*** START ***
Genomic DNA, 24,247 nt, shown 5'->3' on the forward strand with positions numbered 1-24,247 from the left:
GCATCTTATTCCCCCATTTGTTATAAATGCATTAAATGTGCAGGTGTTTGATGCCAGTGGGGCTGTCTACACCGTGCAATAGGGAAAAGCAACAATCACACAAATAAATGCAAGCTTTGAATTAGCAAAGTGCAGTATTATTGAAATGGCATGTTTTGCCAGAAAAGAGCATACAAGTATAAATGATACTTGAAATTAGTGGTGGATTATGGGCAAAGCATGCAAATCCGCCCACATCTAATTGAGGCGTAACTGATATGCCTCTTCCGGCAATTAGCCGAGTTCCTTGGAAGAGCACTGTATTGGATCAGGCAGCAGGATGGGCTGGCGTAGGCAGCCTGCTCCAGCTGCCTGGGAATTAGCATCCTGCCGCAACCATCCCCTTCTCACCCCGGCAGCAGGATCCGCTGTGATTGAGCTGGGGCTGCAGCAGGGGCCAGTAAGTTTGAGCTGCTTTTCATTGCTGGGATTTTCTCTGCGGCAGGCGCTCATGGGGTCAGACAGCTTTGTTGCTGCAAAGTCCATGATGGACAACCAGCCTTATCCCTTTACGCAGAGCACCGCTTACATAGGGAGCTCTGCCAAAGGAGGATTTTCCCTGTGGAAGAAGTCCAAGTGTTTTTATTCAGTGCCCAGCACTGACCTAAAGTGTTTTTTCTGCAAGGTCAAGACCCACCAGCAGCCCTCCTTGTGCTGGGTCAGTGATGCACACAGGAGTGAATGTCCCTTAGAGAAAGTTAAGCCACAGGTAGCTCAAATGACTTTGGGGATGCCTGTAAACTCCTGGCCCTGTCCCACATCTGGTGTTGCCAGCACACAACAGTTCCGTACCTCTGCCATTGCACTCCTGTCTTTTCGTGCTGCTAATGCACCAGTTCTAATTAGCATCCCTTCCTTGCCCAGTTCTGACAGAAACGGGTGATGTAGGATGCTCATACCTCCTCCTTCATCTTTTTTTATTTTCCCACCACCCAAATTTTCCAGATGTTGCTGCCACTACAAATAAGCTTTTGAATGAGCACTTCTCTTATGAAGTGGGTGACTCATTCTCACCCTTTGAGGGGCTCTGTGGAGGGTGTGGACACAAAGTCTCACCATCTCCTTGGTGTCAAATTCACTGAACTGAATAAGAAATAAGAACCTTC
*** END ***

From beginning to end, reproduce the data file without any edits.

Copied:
Genomic DNA, 24,247 nt, shown 5'->3' on the forward strand with positions numbered 1-24,247 from the left:
GCATCTTATTCCCCCATTTGTTATAAATGCATTAAATGTGCAGGTGTTTGATGCCAGTGGGGCTGTCTACACCGTGCAATAGGGAAAAGCAACAATCACACAAATAAATGCAAGCTTTGAATTAGCAAAGTGCAGTATTATTGAAATGGCATGTTTTGCCAGAAAAGAGCATACAAGTATAAATGATACTTGAAATTAGTGGTGGATTATGGGCAAAGCATGCAAATCCGCCCACATCTAATTGAGGCGTAACTGATATGCCTCTTCCGGCAATTAGCCGAGTTCCTTGGAAGAGCACTGTATTGGATCAGGCAGCAGGATGGGCTGGCGTAGGCAGCCTGCTCCAGCTGCCTGGGAATTAGCATCCTGCCGCAACCATCCCCTTCTCACCCCGGCAGCAGGATCCGCTGTGATTGAGCTGGGGCTGCAGCAGGGGCCAGTAAGTTTGAGCTGCTTTTCATTGCTGGGATTTTCTCTGCGGCAGGCGCTCATGGGGTCAGACAGCTTTGTTGCTGCAAAGTCCATGATGGACAACCAGCCTTATCCCTTTACGCAGAGCACCGCTTACATAGGGAGCTCTGCCAAAGGAGGATTTTCCCTGTGGAAGAAGTCCAAGTGTTTTTATTCAGTGCCCAGCACTGACCTAAAGTGTTTTTTCTGCAAGGTCAAGACCCACCAGCAGCCCTCCTTGTGCTGGGTCAGTGATGCACACAGGAGTGAATGTCCCTTAGAGAAAGTTAAGCCACAGGTAGCTCAAATGACTTTGGGGATGCCTGTAAACTCCTGGCCCTGTCCCACATCTGGTGTTGCCAGCACACAACAGTTCCGTACCTCTGCCATTGCACTCCTGTCTTTTCGTGCTGCTAATGCACCAGTTCTAATTAGCATCCCTTCCTTGCCCAGTTCTGACAGAAACGGGTGATGTAGGATGCTCATACCTCCTCCTTCATCTTTTTTTATTTTCCCACCACCCAAATTTTCCAGATGTTGCTGCCACTACAAATAAGCTTTTGAATGAGCACTTCTCTTATGAAGTGGGTGACTCATTCTCACCCTTTGAGGGGCTCTGTGGAGGGTGTGGACACAAAGTCTCACCATCTCCTTGGTGTCAAATTCACTGAACTGAATAAGAAATAAGAACCTTC